2. THE ALTERNATIVE METHOD is considered as one of the most effective methods of developing endurance. Throughout the lesson, the athlete changes the intensity of performance over a predetermined distance. The intensity of work varies frequently from moderate to sub-maximum without any interruptions. These variations of intensities may be determined by external factors such as terraine profile (for running, cross-country skiing and cycling) or by internal (athlete's will) or planned factors (coach's decision regarding portions of distance to alter the intensity). The peak velocity of a duration between 1-10 minutes ought to be alternated with moderate intensity, which will allow the body to recuperate slightly prior to another increase. For high velocity stimuli the heart rate may leach values around 180 bpm while the restoration phase may have the rate around 140 bpm (Pfeifer, 1982), but not much lower than that. The rhythmical, wave-like approach in altering the intensity facilitates a high volume of work, where the cardio-respinatory and CNS capacity improves significantly. In addition, this method promotes a flexible adaptation of the body's processes resulting in a strong development of general endurance. This method may be applied not only by those involved in cyclic sports (precompetitive, and competitive phase), but also by others (team sports, wrestling, boxing) during the preparatory, and precompetitive phase. A meritous variant of this method is the organization of the entire training program into sets. Instead of performing an uninterrupted work of, say, 90 minutes, it may be divided into three sets, having an active rest (i.e., walk) in between each set.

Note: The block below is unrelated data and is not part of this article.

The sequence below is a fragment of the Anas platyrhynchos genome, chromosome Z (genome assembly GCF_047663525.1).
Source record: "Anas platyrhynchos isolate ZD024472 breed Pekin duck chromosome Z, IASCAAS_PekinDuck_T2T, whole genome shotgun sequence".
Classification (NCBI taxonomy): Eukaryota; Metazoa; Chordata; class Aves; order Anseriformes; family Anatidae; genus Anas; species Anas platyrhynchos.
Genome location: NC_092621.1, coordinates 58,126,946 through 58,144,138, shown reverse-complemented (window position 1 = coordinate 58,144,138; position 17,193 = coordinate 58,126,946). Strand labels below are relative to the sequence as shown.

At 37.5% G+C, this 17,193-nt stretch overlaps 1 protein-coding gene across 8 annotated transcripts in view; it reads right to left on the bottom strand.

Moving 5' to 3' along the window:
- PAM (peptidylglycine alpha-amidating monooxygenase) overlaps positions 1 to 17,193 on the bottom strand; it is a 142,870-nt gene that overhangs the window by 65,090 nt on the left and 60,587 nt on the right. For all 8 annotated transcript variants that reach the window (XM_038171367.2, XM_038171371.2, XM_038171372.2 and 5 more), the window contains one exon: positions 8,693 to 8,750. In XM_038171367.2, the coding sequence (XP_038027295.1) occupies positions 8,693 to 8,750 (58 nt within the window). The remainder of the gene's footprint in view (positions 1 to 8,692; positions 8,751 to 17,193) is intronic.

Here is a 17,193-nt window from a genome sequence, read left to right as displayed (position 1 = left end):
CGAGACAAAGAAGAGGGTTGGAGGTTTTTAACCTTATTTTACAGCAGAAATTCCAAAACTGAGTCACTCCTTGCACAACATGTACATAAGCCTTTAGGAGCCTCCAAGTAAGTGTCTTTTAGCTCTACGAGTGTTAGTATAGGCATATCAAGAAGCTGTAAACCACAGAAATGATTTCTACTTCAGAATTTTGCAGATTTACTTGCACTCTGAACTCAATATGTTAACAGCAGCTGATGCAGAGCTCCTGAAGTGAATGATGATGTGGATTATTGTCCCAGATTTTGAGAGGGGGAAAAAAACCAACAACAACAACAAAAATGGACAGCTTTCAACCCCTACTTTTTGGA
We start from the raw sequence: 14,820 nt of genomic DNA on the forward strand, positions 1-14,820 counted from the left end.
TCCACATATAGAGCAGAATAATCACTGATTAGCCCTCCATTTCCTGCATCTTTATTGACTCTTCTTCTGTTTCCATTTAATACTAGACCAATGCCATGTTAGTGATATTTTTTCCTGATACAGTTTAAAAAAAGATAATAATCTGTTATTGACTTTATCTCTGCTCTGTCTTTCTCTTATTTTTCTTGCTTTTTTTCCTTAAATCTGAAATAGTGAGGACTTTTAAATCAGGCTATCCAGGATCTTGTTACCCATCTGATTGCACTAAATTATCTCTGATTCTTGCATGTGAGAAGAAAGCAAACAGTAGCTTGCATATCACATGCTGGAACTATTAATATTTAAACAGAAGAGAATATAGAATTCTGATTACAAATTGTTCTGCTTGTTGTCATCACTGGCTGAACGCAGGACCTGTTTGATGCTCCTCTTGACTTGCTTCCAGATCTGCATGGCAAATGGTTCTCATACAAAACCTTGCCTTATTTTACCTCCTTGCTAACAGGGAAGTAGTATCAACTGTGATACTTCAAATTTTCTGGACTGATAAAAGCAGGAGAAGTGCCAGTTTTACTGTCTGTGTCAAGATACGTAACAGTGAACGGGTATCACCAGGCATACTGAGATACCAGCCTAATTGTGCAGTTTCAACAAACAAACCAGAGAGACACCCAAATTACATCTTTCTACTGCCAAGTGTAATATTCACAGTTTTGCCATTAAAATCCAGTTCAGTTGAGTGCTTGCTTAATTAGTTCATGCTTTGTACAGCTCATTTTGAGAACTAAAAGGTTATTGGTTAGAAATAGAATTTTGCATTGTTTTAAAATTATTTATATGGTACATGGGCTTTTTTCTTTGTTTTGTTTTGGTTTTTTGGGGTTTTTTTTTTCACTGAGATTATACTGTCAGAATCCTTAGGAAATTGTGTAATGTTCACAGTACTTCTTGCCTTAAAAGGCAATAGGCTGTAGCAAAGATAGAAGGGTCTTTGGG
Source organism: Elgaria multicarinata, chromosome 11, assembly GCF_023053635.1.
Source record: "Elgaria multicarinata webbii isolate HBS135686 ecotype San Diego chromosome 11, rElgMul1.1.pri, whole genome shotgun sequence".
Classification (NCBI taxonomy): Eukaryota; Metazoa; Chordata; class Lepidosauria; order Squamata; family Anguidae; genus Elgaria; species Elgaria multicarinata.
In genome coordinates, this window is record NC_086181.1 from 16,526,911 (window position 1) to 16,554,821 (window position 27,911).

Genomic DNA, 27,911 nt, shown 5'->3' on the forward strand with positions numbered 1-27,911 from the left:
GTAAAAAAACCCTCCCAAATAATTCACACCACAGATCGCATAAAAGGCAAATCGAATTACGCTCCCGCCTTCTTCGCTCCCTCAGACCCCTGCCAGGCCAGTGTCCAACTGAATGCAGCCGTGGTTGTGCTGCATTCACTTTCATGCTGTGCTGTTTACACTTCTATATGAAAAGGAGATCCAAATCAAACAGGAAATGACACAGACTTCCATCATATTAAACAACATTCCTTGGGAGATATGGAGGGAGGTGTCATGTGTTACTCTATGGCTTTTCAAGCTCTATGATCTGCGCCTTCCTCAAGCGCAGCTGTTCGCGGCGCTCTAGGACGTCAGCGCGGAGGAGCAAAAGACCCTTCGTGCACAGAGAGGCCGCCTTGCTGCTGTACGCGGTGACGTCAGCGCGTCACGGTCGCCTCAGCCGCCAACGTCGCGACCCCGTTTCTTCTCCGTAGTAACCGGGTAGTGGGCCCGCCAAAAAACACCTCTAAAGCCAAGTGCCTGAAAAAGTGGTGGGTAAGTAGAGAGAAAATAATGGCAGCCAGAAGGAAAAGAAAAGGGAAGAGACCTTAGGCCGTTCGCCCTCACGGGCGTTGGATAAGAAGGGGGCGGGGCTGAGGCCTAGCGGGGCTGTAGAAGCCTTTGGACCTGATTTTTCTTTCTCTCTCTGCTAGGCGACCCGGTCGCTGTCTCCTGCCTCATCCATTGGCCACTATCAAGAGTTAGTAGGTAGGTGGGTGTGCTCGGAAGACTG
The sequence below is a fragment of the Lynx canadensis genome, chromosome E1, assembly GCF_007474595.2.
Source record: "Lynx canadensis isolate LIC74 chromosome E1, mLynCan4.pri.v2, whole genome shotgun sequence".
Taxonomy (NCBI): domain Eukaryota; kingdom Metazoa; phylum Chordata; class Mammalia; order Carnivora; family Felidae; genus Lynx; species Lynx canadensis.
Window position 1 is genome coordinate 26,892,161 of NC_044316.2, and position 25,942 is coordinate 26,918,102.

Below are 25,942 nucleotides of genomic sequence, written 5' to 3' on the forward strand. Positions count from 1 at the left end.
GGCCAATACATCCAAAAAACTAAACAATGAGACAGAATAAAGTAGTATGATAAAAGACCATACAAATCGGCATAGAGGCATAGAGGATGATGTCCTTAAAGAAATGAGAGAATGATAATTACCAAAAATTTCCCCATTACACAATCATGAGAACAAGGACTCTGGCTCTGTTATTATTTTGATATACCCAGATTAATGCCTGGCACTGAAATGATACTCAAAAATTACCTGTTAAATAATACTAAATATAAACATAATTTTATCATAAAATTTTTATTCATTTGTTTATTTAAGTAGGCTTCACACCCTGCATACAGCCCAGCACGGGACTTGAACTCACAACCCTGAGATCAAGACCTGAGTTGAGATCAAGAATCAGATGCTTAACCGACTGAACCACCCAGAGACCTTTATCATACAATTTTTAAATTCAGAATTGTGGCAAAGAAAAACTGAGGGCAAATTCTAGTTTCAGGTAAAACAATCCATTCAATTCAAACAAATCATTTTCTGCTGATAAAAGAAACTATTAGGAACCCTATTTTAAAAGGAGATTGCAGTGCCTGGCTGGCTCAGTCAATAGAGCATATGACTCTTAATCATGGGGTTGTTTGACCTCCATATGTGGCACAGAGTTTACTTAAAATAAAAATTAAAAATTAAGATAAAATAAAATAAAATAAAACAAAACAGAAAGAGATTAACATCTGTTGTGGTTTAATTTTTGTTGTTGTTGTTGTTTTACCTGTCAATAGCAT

3. THE FARTLEK, or speed play, method was developed by the Scandinavian and German runners in 1920-1930. While performing it, the athlete inputs his/her own contribution in the sense that uniform training is alternated at will with short portions of higher intensity performance. Such sprints are not planned, and rely mostly on the athlete's subjective feeling and judgment The use of the fartlek method is specific mostly, but not entirely, to the preparatory phase, as a variety inflicted in the monotony of uniform training.

Interval training

interval training

The term interval training does not necessarily refer to a well-known method, but rather to all methods performed with a rest interval (figure 106).
  1. THE REPETITION METHOD of distances longer or shorter than the racing distance develops specific, or racing endurance. Longer repetitions place a strong demand on the aerobic component of the racing endurance, since the speed of performance is very close to the racing speed. On the other hand, shorter repetitions solicit the anaerobic component since often the performer develops an O2 debt. Obviously in the latter case the intensity is slightly higher than that of a race. An important asset of the repetition method is the development of willpower via the demand to perform many repetitions. The total volume of work may be 4-8 times that of the racing distance with a rest interval which might be between 5-10 minutes depending on the repetition distance and intensity.